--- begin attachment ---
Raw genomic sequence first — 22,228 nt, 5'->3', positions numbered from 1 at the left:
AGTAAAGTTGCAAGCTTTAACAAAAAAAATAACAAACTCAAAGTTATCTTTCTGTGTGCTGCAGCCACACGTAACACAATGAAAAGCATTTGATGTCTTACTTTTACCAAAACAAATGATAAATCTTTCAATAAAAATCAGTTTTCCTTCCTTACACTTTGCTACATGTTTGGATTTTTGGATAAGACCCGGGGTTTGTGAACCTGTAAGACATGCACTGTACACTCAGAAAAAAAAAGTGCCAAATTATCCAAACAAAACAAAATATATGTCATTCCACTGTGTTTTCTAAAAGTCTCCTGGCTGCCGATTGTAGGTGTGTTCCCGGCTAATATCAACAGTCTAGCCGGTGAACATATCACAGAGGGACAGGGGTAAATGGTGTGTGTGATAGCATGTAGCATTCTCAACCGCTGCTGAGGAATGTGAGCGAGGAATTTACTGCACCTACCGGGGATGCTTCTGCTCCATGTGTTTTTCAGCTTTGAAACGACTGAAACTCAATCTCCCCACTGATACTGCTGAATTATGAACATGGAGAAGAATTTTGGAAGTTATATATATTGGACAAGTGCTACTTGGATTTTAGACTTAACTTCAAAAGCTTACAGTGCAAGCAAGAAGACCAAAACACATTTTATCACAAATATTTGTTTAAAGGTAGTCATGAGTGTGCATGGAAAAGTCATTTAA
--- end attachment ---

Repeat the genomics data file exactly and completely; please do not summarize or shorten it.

Raw genomic sequence first — 22,228 nt, 5'->3', positions numbered from 1 at the left:
AGTAAAGTTGCAAGCTTTAACAAAAAAAATAACAAACTCAAAGTTATCTTTCTGTGTGCTGCAGCCACACGTAACACAATGAAAAGCATTTGATGTCTTACTTTTACCAAAACAAATGATAAATCTTTCAATAAAAATCAGTTTTCCTTCCTTACACTTTGCTACATGTTTGGATTTTTGGATAAGACCCGGGGTTTGTGAACCTGTAAGACATGCACTGTACACTCAGAAAAAAAAAGTGCCAAATTATCCAAACAAAACAAAATATATGTCATTCCACTGTGTTTTCTAAAAGTCTCCTGGCTGCCGATTGTAGGTGTGTTCCCGGCTAATATCAACAGTCTAGCCGGTGAACATATCACAGAGGGACAGGGGTAAATGGTGTGTGTGATAGCATGTAGCATTCTCAACCGCTGCTGAGGAATGTGAGCGAGGAATTTACTGCACCTACCGGGGATGCTTCTGCTCCATGTGTTTTTCAGCTTTGAAACGACTGAAACTCAATCTCCCCACTGATACTGCTGAATTATGAACATGGAGAAGAATTTTGGAAGTTATATATATTGGACAAGTGCTACTTGGATTTTAGACTTAACTTCAAAAGCTTACAGTGCAAGCAAGAAGACCAAAACACATTTTATCACAAATATTTGTTTAAAGGTAGTCATGAGTGTGCATGGAAAAGTCATTTAA